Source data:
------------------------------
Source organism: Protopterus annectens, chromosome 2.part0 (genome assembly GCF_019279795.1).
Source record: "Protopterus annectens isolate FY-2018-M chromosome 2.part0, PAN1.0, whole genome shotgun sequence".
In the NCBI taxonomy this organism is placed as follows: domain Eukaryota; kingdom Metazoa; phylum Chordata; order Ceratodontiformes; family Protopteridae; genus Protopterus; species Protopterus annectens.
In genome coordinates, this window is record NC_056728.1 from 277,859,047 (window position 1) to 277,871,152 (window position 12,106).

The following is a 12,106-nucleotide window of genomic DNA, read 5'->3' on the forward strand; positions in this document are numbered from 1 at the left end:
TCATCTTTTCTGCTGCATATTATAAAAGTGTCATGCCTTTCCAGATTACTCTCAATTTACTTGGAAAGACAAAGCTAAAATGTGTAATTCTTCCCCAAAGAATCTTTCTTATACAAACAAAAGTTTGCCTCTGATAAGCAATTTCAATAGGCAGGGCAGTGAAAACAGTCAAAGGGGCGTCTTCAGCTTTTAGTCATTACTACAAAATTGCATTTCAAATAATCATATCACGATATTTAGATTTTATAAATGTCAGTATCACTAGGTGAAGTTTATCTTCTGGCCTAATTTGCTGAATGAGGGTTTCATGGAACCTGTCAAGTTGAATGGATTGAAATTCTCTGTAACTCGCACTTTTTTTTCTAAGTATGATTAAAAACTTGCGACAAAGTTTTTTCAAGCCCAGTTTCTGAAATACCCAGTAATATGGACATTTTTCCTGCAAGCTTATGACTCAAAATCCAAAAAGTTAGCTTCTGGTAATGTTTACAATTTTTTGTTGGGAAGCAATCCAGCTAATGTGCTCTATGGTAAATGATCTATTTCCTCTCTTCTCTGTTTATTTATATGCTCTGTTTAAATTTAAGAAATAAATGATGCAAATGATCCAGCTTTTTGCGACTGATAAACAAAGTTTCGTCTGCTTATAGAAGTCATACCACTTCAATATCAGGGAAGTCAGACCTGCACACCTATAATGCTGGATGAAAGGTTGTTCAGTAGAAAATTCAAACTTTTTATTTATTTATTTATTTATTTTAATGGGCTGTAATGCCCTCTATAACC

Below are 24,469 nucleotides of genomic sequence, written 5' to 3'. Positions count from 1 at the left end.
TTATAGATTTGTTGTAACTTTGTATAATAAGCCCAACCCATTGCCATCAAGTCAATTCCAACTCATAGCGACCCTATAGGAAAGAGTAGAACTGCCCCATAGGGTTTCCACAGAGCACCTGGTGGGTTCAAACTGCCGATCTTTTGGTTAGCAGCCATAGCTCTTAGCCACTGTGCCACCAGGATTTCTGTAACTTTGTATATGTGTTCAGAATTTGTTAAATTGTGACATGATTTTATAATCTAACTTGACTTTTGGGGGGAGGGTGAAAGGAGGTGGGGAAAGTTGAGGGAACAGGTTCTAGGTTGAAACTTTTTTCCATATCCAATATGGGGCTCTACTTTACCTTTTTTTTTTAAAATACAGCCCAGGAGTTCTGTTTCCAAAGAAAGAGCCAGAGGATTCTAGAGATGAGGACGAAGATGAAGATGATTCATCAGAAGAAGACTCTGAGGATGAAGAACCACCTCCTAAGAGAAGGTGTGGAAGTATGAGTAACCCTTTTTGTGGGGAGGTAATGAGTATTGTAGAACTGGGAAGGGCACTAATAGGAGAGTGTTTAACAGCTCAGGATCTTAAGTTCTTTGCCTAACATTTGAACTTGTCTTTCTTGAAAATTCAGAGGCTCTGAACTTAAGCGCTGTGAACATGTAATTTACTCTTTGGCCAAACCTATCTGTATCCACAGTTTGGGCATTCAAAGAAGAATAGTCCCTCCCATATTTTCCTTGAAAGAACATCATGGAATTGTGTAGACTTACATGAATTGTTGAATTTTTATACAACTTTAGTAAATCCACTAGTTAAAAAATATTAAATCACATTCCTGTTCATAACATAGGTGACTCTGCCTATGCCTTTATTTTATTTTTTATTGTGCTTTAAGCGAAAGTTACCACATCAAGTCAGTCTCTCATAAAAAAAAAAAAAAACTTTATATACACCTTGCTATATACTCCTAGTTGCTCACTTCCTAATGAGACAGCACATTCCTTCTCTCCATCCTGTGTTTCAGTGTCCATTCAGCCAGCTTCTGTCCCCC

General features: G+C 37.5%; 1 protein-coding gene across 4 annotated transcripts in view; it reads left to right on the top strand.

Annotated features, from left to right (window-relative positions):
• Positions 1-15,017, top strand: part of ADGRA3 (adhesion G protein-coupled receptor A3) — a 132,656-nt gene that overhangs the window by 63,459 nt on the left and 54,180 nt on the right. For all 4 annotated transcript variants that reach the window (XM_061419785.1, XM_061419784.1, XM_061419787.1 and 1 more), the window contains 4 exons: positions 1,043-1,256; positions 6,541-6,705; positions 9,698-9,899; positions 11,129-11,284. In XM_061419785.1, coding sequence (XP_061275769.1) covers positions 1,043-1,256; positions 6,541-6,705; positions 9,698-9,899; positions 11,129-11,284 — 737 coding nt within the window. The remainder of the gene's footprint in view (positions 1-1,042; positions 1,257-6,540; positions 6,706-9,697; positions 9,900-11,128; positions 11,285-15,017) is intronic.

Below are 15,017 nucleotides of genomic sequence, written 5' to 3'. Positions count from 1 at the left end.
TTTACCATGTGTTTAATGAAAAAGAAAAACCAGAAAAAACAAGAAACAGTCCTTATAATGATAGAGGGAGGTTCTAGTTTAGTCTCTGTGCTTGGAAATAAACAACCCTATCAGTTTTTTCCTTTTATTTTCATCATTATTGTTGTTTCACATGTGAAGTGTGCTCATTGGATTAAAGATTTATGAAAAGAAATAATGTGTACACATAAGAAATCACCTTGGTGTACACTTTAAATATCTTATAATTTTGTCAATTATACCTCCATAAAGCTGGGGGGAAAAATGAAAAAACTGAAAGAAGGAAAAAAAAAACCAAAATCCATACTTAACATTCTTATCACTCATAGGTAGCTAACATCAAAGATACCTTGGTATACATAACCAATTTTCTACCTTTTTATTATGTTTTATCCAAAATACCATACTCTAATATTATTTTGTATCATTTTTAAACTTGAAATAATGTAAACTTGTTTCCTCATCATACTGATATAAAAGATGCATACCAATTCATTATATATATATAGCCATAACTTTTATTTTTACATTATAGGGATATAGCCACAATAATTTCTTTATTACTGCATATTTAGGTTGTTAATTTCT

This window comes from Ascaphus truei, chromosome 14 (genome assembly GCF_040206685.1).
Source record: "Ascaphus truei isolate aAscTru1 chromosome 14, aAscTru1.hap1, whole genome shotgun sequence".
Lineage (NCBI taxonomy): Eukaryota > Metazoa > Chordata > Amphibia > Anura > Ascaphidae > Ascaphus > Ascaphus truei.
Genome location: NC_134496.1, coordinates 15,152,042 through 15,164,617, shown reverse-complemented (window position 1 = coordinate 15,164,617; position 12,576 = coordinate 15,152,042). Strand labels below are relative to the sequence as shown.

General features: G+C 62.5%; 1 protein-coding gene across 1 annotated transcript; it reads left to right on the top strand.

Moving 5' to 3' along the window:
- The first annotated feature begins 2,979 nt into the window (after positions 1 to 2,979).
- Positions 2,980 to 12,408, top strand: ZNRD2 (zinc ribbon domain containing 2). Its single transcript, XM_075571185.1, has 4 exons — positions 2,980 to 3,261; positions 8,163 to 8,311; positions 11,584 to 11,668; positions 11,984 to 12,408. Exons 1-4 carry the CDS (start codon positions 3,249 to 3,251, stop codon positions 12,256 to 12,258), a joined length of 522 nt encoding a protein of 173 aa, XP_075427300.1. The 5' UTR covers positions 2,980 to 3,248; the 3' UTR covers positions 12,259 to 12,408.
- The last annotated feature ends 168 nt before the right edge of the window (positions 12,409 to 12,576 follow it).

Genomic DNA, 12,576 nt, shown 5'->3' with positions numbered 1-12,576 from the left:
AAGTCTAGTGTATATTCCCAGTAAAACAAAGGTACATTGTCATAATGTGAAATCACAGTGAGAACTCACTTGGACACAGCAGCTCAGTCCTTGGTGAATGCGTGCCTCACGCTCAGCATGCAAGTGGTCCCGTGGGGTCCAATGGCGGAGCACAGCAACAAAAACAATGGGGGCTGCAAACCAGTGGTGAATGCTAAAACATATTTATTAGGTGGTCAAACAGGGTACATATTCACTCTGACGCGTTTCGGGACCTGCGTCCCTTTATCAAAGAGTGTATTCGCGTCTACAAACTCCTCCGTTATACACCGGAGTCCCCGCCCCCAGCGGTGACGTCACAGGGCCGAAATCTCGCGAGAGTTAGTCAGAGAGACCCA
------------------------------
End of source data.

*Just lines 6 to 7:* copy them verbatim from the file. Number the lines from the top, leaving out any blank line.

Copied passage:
TCATCTTTTCTGCTGCATATTATAAAAGTGTCATGCCTTTCCAGATTACTCTCAATTTACTTGGAAAGACAAAGCTAAAATGTGTAATTCTTCCCCAAAGAATCTTTCTTATACAAACAAAAGTTTGCCTCTGATAAGCAATTTCAATAGGCAGGGCAGTGAAAACAGTCAAAGGGGCGTCTTCAGCTTTTAGTCATTACTACAAAATTGCATTTCAAATAATCATATCACGATATTTAGATTTTATAAATGTCAGTATCACTAGGTGAAGTTTATCTTCTGGCCTAATTTGCTGAATGAGGGTTTCATGGAACCTGTCAAGTTGAATGGATTGAAATTCTCTGTAACTCGCACTTTTTTTTCTAAGTATGATTAAAAACTTGCGACAAAGTTTTTTCAAGCCCAGTTTCTGAAATACCCAGTAATATGGACATTTTTCCTGCAAGCTTATGACTCAAAATCCAAAAAGTTAGCTTCTGGTAATGTTTACAATTTTTTGTTGGGAAGCAATCCAGCTAATGTGCTCTATGGTAAATGATCTATTTCCTCTCTTCTCTGTTTATTTATATGCTCTGTTTAAATTTAAGAAATAAATGATGCAAATGATCCAGCTTTTTGCGACTGATAAACAAAGTTTCGTCTGCTTATAGAAGTCATACCACTTCAATATCAGGGAAGTCAGACCTGCACACCTATAATGCTGGATGAAAGGTTGTTCAGTAGAAAATTCAAACTTTTTATTTATTTATTTATTTATTTTAATGGGCTGTAATGCCCTCTATAACC

Below are 24,469 nucleotides of genomic sequence, written 5' to 3'. Positions count from 1 at the left end.